The CEO would still walk away with a handsome $2.9 million gross and each employee would walk away with a more reasonable $110,000. That would be a win all around.
Worst case, the CEO should have split the $800,000 based on a percentage ownership basis. Alas, no such thing occurred.
Employees Get Short-Changed
M people would agree that spreading the free $800,000 to employees would have been the right thing to do. This is especially true when each employee received so little after the sale.
However, it is human nature to try and maximize your own financial interests first. Self-interest is why politicians sometimes don’t follow their own rules.
One hypothesis for why the free $800,000 wasn’t share is that Pigford and his employees didn’t get along. This may have been one of the reasons why he wasn’t willing to stay for higher incentive bonuses as he wrote in his blog post. He wanted all cash and he wanted out immediately.
You can’t fault Pigford for hoarding most of the spoils. This is America where it’s every man and woman for him or herself. However, there’s a growing dissatisfaction with this type of “winner-take-all” mentality.
Maybe The Employees Were Actually Saved
There is another way to look at the non-distribution of the $800,000 to employees. Maybe Baremetrics was about to go under, which would have meant laying off all employees.
In such a scenario, finding an acquirer who promised jobs for the employees would be the best option. Further, walking away with an average of $30,000 in equity is better than walking away with zero equity and a job loss during a pandemic.
This would make for a nicer story. However, if it was the case, it would have been publicly shared. Therefore, Baremetrics going under probably wasn’t an imminent scenario.
Percentage Ownership Of The Startup Matters
There is something else perplexing. Since you can’t count on investors forgiving their investment, how do 10 employees who make up 91% of the company’s headcount only end up with 7.5% of the company?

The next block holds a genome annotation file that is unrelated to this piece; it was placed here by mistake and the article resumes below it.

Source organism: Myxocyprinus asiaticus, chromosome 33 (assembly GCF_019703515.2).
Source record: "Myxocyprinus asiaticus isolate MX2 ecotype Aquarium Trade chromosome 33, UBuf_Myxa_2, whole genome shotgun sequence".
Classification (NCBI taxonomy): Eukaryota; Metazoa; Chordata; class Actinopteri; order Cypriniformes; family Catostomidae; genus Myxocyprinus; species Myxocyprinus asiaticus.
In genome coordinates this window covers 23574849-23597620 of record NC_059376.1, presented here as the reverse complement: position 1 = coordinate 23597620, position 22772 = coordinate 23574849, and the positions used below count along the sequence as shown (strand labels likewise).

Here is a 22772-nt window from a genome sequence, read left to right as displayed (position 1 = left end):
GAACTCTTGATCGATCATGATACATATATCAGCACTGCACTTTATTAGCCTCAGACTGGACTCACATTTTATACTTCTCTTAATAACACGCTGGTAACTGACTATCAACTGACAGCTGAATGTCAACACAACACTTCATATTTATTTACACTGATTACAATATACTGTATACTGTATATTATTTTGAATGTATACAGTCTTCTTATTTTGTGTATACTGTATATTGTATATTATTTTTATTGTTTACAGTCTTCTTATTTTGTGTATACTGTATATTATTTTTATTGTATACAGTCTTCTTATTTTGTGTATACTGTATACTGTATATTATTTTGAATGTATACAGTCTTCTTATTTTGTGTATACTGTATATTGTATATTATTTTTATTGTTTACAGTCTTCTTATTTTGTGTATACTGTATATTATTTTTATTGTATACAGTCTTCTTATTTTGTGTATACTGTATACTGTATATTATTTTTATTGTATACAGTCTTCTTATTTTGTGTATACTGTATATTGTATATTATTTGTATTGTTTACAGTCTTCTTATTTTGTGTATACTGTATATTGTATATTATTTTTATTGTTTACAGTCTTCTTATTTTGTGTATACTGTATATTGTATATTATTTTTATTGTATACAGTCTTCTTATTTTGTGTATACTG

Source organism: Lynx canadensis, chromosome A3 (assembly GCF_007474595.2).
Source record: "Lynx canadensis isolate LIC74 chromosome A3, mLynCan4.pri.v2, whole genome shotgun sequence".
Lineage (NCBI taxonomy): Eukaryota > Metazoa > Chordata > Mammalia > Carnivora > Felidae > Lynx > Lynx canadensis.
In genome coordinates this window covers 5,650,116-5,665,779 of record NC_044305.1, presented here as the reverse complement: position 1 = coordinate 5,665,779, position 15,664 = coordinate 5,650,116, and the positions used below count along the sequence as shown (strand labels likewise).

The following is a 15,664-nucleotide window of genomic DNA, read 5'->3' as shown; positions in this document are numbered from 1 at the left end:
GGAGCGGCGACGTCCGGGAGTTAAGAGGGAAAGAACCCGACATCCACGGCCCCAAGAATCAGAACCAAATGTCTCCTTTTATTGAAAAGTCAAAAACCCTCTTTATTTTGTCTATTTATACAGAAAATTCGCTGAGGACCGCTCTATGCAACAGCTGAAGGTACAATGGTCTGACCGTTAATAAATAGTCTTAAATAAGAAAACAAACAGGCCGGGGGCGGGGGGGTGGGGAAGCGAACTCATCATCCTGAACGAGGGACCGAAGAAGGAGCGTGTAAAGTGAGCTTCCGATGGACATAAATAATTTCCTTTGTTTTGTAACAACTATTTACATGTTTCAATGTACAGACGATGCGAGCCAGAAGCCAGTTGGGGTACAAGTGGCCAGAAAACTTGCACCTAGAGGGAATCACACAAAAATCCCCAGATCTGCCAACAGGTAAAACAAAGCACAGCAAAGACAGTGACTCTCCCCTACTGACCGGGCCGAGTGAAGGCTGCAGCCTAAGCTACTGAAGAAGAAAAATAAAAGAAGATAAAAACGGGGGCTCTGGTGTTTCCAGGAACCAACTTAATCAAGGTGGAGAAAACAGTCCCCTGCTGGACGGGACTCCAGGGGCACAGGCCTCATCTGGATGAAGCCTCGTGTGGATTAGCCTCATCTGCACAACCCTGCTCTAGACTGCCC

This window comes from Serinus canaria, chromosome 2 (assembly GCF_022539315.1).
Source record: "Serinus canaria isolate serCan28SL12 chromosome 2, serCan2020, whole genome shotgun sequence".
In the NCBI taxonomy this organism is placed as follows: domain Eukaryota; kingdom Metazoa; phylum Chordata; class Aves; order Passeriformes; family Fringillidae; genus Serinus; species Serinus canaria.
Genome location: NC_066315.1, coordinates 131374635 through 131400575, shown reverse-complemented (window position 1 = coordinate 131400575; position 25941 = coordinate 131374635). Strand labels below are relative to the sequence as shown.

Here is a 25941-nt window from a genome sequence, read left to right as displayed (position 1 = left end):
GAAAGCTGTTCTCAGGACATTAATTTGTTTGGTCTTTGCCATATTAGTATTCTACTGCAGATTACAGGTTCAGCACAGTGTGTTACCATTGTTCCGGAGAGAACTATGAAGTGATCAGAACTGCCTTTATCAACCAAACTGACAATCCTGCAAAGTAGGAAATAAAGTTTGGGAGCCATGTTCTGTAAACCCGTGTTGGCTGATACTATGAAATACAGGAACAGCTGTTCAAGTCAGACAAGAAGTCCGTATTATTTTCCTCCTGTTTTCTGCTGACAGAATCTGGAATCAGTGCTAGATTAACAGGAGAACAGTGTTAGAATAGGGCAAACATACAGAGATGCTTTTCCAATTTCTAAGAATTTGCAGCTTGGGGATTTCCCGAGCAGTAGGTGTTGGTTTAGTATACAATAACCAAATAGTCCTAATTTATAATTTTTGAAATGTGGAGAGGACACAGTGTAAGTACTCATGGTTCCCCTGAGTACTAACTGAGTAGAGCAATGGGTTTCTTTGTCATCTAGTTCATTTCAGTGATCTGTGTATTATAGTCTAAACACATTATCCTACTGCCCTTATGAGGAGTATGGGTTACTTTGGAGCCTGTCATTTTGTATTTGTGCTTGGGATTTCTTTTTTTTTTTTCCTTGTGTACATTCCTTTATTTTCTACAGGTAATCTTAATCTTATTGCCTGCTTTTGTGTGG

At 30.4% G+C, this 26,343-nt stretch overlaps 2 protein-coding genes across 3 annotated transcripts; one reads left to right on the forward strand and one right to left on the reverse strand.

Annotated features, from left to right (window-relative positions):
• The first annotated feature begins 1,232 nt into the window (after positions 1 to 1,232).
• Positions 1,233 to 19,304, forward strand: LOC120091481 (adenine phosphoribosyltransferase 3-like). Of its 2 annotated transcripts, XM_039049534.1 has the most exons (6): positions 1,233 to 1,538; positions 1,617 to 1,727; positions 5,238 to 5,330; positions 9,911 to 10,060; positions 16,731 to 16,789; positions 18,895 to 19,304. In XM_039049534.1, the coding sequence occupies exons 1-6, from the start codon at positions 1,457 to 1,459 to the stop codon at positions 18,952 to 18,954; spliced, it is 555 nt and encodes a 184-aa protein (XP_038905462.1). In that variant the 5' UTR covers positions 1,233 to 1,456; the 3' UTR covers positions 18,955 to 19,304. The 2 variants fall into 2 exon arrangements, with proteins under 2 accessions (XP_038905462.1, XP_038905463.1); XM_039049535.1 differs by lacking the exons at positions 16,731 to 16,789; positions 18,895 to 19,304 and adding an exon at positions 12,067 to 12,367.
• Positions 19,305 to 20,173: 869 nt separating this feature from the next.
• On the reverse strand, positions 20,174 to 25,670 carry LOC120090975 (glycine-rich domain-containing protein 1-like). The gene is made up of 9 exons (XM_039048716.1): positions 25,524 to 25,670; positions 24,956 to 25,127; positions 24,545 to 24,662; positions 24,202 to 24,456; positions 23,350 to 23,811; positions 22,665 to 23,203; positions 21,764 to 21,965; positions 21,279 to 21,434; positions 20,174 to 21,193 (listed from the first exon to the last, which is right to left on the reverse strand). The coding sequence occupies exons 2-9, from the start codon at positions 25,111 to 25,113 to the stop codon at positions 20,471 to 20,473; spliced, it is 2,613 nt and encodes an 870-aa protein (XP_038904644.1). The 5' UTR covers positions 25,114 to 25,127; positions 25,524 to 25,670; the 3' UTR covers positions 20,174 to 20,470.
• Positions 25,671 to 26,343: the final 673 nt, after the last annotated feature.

This is one of the most asymmetric risk/reward situations I’ve ever observed. In an intimate 11-person company, you would expect the employees to own 20% – 40%, not just 7.5%.
When you decide to join a startup, you are usually taking on too much risk for inadequate compensation. Your 0.5% – 2% equity stake is not going to do much to make up for your below-market salary.
Think about it. Even if you get a 2% stake in a company that sells for $100 million, you only walk away with $2 million before tax and likely dilution. Just don’t forget that less than 1% of startups ever sell for $100 million or more. Don’t let your mind play tricks on you. Crunch the numbers.
While your startup founder may be busy telling everyone on social media he’s buying a $100,000+ Tesla Model X with ash wood interior and paying off his mortgage, you will likely just be hoping the acquiring company doesn’t lay you off.
Related: The Importance Of Stealth Wealth
What Employees Should Do Instead
If you insist on joining a startup, you must do the following:
- Ask what percentage of the company you will own after receiving your equity offer. Don’t just accept a random share count and be happy. Specifically, ask about your ownership percentage.
- Pretend you are an investor and do the math regarding how much the startup could realistically sell for and to whom. The best measure is finding comparable companies that sold. Now take your equity stake and multiply it by the potential sales price. This is your maximum take because you may be diluted over time due to new investors.